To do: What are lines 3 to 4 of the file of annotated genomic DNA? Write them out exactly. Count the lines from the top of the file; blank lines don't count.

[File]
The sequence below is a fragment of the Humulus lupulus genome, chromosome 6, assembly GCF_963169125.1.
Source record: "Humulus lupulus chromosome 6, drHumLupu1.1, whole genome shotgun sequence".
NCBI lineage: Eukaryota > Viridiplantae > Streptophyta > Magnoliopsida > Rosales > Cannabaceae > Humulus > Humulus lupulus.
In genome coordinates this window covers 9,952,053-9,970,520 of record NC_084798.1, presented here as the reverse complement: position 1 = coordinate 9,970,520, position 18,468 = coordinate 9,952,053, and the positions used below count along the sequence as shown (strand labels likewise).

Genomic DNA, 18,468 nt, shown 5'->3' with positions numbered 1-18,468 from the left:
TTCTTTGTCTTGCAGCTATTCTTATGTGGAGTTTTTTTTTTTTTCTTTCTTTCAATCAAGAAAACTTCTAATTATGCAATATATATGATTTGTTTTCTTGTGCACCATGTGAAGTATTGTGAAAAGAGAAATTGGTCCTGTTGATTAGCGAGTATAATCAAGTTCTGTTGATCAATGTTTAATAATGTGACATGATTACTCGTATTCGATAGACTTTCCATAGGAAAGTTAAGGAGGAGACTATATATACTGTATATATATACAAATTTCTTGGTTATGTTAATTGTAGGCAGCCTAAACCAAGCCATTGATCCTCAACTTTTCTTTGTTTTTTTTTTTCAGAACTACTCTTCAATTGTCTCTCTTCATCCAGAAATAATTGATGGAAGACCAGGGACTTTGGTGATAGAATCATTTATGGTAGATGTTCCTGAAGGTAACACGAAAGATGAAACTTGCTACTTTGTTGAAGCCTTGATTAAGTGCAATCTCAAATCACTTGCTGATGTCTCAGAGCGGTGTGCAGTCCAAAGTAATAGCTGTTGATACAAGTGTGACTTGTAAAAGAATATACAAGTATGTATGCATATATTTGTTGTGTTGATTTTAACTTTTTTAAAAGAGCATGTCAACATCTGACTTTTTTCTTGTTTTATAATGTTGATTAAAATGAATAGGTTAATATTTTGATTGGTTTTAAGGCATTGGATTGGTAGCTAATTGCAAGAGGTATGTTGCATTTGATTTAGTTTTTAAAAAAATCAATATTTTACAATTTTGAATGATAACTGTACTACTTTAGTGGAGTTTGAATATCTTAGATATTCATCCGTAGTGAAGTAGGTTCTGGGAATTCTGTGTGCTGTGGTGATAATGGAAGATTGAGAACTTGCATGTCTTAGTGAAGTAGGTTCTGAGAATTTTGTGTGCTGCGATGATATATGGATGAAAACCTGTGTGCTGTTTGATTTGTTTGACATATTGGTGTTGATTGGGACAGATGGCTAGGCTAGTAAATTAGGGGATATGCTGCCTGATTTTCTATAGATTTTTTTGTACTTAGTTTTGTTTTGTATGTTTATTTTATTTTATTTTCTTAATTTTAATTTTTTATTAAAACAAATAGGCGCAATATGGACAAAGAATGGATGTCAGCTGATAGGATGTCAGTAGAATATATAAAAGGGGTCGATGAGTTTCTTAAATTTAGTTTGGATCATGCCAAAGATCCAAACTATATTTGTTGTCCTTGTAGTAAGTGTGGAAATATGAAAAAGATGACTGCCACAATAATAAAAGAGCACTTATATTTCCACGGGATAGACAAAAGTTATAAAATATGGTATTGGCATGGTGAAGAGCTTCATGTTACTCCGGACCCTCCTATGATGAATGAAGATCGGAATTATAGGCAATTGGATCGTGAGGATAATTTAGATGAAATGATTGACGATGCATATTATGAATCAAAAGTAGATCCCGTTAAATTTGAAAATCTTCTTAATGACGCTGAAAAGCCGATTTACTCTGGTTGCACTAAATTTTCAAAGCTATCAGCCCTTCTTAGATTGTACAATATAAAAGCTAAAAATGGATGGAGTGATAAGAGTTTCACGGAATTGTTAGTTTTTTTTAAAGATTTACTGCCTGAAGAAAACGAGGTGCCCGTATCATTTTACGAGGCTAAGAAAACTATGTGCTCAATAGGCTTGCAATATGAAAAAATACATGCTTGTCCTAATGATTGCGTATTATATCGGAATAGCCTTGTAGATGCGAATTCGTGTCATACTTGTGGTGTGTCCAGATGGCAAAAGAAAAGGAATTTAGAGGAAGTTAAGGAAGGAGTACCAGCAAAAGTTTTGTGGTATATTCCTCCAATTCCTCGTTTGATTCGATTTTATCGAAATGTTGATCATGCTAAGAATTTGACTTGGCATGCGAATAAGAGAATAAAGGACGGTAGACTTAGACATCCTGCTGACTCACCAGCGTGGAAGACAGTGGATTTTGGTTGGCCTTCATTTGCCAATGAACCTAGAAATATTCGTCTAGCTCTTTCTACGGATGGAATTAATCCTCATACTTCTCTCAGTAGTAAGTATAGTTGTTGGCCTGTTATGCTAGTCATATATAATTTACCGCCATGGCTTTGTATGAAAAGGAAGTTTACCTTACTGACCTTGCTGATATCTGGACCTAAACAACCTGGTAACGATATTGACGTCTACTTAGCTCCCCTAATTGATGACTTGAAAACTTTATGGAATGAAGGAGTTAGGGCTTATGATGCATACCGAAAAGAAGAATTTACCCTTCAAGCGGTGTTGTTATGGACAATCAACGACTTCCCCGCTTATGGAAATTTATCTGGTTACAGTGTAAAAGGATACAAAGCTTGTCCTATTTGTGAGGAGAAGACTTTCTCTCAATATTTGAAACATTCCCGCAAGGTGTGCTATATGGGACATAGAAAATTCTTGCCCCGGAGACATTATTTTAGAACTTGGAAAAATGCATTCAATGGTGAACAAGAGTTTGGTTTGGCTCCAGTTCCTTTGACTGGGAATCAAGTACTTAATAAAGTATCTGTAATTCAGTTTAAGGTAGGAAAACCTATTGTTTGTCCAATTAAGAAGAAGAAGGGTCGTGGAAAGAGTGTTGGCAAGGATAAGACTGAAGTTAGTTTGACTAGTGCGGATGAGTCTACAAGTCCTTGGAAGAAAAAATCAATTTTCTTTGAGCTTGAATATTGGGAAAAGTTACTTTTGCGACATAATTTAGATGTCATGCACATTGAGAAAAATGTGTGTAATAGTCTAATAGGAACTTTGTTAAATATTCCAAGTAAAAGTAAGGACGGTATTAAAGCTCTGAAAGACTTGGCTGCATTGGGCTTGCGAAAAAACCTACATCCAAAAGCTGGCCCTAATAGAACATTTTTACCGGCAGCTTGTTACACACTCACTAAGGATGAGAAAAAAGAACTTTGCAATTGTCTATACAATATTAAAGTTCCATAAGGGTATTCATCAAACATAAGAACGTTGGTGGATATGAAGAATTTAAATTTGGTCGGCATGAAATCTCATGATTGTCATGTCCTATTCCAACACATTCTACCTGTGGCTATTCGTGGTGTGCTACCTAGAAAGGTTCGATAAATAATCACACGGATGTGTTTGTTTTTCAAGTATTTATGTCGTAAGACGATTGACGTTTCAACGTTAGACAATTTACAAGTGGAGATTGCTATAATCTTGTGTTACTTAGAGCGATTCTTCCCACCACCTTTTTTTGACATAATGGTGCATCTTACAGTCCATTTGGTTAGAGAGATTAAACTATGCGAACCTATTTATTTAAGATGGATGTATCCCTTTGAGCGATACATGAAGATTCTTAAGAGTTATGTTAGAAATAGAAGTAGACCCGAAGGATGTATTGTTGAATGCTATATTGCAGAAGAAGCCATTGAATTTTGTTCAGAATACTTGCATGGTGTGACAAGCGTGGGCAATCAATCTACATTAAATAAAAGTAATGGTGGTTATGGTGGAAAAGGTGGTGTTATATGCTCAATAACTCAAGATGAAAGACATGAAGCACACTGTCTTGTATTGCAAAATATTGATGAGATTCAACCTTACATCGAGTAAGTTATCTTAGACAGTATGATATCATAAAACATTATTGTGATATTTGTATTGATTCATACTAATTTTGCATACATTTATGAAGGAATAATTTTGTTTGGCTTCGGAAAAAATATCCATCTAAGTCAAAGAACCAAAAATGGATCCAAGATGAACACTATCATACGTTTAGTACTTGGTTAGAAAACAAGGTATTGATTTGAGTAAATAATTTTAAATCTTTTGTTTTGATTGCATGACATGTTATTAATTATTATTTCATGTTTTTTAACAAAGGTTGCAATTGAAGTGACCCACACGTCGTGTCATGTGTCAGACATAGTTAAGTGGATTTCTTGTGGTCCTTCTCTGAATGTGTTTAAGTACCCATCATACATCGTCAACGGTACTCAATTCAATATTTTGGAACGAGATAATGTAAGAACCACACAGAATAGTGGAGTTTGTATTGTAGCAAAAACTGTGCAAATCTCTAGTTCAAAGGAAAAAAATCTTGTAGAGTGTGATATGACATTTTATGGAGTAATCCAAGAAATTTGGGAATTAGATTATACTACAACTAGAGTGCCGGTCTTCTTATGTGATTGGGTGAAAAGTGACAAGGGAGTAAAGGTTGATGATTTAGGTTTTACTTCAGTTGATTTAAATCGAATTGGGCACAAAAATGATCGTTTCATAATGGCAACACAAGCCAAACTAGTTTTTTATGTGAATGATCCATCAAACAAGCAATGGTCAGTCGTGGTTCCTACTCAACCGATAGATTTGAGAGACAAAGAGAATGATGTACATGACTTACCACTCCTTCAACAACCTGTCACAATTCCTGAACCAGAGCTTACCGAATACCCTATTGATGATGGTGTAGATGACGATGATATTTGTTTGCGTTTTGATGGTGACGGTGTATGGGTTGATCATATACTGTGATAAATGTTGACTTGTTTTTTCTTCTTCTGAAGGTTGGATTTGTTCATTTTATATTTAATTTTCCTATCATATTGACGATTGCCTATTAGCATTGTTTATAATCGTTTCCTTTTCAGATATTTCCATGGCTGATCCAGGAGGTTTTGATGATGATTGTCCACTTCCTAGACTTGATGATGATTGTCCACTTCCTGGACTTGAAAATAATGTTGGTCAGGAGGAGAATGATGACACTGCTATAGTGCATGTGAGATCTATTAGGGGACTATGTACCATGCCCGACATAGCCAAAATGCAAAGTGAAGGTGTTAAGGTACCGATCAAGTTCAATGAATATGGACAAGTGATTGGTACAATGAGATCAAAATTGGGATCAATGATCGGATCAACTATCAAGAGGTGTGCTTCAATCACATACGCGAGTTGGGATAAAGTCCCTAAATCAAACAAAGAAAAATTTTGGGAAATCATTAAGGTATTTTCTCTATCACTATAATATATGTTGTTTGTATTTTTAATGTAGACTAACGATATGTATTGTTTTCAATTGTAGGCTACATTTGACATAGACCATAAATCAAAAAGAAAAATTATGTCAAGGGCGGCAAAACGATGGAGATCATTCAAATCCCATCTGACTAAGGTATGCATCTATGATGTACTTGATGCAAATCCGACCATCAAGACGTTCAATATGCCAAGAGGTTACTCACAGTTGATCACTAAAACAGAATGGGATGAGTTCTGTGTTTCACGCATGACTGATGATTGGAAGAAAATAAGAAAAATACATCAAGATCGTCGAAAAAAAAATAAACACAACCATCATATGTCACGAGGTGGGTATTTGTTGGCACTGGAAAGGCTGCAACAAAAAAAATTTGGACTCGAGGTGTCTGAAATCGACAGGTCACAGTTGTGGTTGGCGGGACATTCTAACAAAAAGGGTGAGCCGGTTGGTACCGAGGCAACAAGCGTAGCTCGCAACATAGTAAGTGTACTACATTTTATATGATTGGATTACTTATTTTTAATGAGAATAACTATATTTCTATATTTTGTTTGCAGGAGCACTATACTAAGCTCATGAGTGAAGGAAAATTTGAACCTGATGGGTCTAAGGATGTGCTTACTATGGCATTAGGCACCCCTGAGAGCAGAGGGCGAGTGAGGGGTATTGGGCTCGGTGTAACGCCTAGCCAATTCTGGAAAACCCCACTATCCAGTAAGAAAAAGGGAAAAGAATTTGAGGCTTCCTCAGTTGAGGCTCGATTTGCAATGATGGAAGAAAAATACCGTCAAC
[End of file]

NCBI lineage: Eukaryota > Viridiplantae > Streptophyta > Magnoliopsida > Rosales > Cannabaceae > Humulus > Humulus lupulus.
In genome coordinates this window covers 9,952,053-9,970,520 of record NC_084798.1, presented here as the reverse complement: position 1 = coordinate 9,970,520, position 18,468 = coordinate 9,952,053, and the positions used below count along the sequence as shown (strand labels likewise).